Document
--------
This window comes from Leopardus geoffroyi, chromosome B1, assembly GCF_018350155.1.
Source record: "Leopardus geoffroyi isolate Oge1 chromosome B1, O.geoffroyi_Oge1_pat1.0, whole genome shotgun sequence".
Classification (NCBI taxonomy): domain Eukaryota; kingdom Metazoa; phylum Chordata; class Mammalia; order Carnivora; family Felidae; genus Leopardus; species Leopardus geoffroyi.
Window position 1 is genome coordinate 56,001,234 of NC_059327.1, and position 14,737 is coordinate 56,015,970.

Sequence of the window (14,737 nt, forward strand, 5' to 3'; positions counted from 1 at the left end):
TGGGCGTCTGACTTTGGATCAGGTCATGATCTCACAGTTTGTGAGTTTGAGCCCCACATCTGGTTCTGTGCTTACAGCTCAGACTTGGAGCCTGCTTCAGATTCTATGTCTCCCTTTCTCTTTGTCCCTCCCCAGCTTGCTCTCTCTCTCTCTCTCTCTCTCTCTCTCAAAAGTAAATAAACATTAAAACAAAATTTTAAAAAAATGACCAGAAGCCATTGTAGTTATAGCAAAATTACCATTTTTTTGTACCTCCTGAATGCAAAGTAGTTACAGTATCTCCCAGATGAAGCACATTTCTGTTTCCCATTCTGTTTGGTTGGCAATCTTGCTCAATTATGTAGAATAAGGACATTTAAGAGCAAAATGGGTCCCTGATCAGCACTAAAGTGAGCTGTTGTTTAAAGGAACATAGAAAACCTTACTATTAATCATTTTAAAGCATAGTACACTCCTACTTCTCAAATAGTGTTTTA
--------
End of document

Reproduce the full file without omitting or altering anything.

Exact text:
This window comes from Leopardus geoffroyi, chromosome B1, assembly GCF_018350155.1.
Source record: "Leopardus geoffroyi isolate Oge1 chromosome B1, O.geoffroyi_Oge1_pat1.0, whole genome shotgun sequence".
Classification (NCBI taxonomy): domain Eukaryota; kingdom Metazoa; phylum Chordata; class Mammalia; order Carnivora; family Felidae; genus Leopardus; species Leopardus geoffroyi.
Window position 1 is genome coordinate 56,001,234 of NC_059327.1, and position 14,737 is coordinate 56,015,970.

Sequence of the window (14,737 nt, forward strand, 5' to 3'; positions counted from 1 at the left end):
TGGGCGTCTGACTTTGGATCAGGTCATGATCTCACAGTTTGTGAGTTTGAGCCCCACATCTGGTTCTGTGCTTACAGCTCAGACTTGGAGCCTGCTTCAGATTCTATGTCTCCCTTTCTCTTTGTCCCTCCCCAGCTTGCTCTCTCTCTCTCTCTCTCTCTCTCTCTCAAAAGTAAATAAACATTAAAACAAAATTTTAAAAAAATGACCAGAAGCCATTGTAGTTATAGCAAAATTACCATTTTTTTGTACCTCCTGAATGCAAAGTAGTTACAGTATCTCCCAGATGAAGCACATTTCTGTTTCCCATTCTGTTTGGTTGGCAATCTTGCTCAATTATGTAGAATAAGGACATTTAAGAGCAAAATGGGTCCCTGATCAGCACTAAAGTGAGCTGTTGTTTAAAGGAACATAGAAAACCTTACTATTAATCATTTTAAAGCATAGTACACTCCTACTTCTCAAATAGTGTTTTA